22. Hear your parents in the next room filling in the CSS financial aid form and swearing because they don’t have any money to off-shore in the same Cayman Island bank as Mitt Romney. Experience your parents reliving the horrors of the 1040 Federal Tax Form and learn that your family’s tax rate is double the 14% paid by Mitt Romney. Wonder yet again why your parents are so stupid. Wish Mitt Romney was your father. Wasn’t he the guy who told students to “borrow money from your parents” to go to college?
23. Start obsessing about the acceptance rates of top colleges. When your parents went to college, top colleges accepted a large percentage of the applicants. The same colleges now accept 8.64% of applicants. And yes, that is eight-point-six-four.
24. Spend prodigious amounts of time listening to your friends, acquaintances, other kids in your school, kids in the next bathroom stall, as they talk about colleges. Briefly wonder if you can work the word “prodigious” into your college app while you flip out because everyone else in your senior year seems to have straight A’s and 10 Advanced Placements.
25. Decide to apply to between 12 and 20 colleges because everyone else is applying to between 12 and 20 colleges, which further lowers your already pathetic chances of going anywhere good.
26. Ponder the fact that the colleges you’re applying to all start with the letters A, B, and C, or S, T, and W. What does this mean? With the exception of the “big H,” are colleges in the middle of the alphabet the “flyovers”? And, is this fair?
27. Try to calm your mother down because every time she goes to Shop ‘n’ Drop or Pshaw’s (she thinks she’s being funny), she always runs into other parents whose kids have 800s on the SATs, straight As, and are applying to Harvard as well as to ALL the colleges you’re planning to apply to, which means that your chances of getting in have now dropped from 8.64% to zero. Or worse.
29. Begin singing the praises of Heifer College in Backofbeyondsville, Nowwheresstate, in the hope that you can convince yourself of its merit.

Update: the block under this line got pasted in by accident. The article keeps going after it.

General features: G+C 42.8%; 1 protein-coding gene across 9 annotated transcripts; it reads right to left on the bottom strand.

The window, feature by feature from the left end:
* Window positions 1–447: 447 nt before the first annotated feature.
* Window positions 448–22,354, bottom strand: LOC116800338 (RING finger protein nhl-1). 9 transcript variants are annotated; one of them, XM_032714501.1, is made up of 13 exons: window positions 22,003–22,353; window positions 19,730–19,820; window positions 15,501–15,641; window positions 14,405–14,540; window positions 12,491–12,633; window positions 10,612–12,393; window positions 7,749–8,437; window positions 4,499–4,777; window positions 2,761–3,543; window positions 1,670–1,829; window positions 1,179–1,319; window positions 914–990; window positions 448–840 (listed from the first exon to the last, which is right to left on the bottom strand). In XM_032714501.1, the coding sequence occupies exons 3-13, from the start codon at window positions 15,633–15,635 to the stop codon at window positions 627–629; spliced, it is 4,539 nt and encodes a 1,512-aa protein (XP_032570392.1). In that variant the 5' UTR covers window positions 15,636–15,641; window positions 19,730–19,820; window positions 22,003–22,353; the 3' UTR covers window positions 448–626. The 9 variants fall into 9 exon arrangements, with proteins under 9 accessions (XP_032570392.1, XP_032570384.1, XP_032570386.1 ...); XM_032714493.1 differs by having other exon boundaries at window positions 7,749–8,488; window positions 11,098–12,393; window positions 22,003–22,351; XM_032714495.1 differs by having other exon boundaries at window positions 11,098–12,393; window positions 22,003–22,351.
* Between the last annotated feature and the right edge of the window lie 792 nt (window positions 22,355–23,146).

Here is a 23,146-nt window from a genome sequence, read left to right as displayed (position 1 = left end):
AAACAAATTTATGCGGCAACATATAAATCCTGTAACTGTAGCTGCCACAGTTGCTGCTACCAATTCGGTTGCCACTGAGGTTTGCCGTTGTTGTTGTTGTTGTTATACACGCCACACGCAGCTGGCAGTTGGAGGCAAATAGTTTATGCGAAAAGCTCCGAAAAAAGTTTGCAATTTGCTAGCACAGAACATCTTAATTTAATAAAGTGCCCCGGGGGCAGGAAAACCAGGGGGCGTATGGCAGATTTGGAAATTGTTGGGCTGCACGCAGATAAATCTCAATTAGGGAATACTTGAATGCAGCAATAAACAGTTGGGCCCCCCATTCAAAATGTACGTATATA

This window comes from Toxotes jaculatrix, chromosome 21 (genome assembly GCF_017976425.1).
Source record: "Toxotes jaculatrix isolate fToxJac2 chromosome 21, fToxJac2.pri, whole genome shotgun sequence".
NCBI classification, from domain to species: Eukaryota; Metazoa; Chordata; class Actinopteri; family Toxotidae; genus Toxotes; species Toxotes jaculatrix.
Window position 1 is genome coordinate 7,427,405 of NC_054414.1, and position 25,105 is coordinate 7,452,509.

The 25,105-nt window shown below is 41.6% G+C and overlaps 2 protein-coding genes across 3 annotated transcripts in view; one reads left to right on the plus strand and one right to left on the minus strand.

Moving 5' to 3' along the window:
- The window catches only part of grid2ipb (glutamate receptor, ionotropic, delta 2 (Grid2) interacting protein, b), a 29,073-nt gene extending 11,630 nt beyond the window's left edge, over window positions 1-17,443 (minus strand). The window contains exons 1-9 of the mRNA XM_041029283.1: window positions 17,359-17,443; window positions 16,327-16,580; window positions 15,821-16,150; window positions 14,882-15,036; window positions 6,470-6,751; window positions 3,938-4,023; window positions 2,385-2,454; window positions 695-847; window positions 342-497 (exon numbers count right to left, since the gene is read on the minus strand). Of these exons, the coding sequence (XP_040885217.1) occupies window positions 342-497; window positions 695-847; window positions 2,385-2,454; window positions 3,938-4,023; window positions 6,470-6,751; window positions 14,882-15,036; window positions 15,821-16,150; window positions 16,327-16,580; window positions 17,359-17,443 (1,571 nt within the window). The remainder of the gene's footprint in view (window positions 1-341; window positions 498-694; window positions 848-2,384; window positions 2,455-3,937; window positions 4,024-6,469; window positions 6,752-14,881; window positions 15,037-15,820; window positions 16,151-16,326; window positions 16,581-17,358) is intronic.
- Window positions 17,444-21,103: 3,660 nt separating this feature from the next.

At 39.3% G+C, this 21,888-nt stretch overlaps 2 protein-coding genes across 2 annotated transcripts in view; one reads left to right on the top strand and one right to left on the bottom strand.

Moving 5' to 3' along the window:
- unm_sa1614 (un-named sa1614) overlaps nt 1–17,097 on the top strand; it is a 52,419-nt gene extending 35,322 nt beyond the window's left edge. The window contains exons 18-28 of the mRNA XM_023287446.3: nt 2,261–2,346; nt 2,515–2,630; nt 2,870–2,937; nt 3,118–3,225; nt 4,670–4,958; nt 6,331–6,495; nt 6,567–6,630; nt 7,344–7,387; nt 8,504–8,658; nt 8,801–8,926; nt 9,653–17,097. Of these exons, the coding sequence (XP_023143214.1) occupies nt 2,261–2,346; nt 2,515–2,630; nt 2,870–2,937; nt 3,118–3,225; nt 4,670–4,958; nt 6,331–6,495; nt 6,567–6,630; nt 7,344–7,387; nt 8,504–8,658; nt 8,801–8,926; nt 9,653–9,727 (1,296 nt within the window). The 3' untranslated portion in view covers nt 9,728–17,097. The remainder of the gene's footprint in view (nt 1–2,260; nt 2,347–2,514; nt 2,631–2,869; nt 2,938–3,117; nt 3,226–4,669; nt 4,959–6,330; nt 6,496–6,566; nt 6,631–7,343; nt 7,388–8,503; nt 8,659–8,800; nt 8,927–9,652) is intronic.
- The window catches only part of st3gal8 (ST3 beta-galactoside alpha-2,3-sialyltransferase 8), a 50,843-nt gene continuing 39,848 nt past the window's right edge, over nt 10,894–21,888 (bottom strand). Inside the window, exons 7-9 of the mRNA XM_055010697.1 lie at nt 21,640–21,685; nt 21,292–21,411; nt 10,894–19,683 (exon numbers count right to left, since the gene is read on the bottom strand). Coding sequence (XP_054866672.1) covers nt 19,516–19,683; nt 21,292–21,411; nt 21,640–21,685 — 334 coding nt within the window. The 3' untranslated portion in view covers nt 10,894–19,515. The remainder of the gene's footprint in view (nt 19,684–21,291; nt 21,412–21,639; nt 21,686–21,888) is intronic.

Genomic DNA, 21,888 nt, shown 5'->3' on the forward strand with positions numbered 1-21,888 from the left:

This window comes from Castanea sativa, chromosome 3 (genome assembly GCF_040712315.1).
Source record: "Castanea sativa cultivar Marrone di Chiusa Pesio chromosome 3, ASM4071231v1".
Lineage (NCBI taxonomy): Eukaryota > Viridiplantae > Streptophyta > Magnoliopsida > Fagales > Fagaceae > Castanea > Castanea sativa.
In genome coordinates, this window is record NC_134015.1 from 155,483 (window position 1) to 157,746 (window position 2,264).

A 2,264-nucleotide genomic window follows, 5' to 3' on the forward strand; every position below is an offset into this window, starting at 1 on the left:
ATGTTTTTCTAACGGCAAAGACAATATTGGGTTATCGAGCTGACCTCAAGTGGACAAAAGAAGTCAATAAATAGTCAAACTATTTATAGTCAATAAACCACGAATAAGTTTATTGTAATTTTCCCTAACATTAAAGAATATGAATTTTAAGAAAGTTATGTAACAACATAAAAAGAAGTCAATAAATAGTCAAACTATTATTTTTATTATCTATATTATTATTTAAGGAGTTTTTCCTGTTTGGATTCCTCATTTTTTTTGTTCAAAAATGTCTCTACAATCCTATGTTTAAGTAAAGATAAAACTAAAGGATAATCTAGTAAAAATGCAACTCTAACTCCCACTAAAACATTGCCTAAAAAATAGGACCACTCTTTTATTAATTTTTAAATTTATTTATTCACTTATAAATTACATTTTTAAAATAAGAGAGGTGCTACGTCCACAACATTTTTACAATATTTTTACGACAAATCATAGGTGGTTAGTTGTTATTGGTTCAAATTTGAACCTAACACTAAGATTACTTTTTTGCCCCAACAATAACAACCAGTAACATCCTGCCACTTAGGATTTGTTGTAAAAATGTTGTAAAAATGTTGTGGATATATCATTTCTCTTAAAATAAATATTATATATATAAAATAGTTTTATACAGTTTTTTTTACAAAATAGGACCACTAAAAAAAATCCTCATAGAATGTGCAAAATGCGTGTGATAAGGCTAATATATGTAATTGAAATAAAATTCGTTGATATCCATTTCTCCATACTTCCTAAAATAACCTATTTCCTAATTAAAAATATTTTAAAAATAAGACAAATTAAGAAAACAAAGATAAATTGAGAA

30. Start to fill in the Common Application. Be told by your college counselor that the Common App is meant to streamline the process and reduce anxiety because you only have to write one essay. But since each college wants a “supplemental” frigging essay which asks you to comment on statements by Aquinas, Marcus Aurelius, or Heidegger and/or tell them why you want to go to that particular college, you’re now writing 12-20 separate essays instead one. Curse the Common App.
31. In order to write the 12-20 individualized essays, try to separate the blur of colleges into coherent wholes.
32. Fail at this. Go back to the college catalogues and try to find out what they believe is unique about their college so that you can tailor your response. Look at “The Offer” (Bowdoin) and think about how it would make a great book title for a romance novel. Consider Bates’s “The Promise.” Ditto. Count the number of times that the words “excellence,” “curiosity,” “character,” and “leadership” appear in each college’s material. Ask yourself, is the University of Chicago more a “community of scholars” than Stanford? Are Carleton’s “intellectual challenges” more intellectual and challenging than Yale’s desire for its students to “learn broadly and deeply”? And what on earth does Colby mean by “inspired learning”?
33. Spend all Christmas Eve, Christmas Day, the week until New Year’s, New Year’s Eve, and New Year’s Day working on finishing the 12-20 supplemental essays required by the colleges you’re applying to. Hear your mother bitterly wish you a merry Christmas, followed by, “bah, humbug on all colleges!”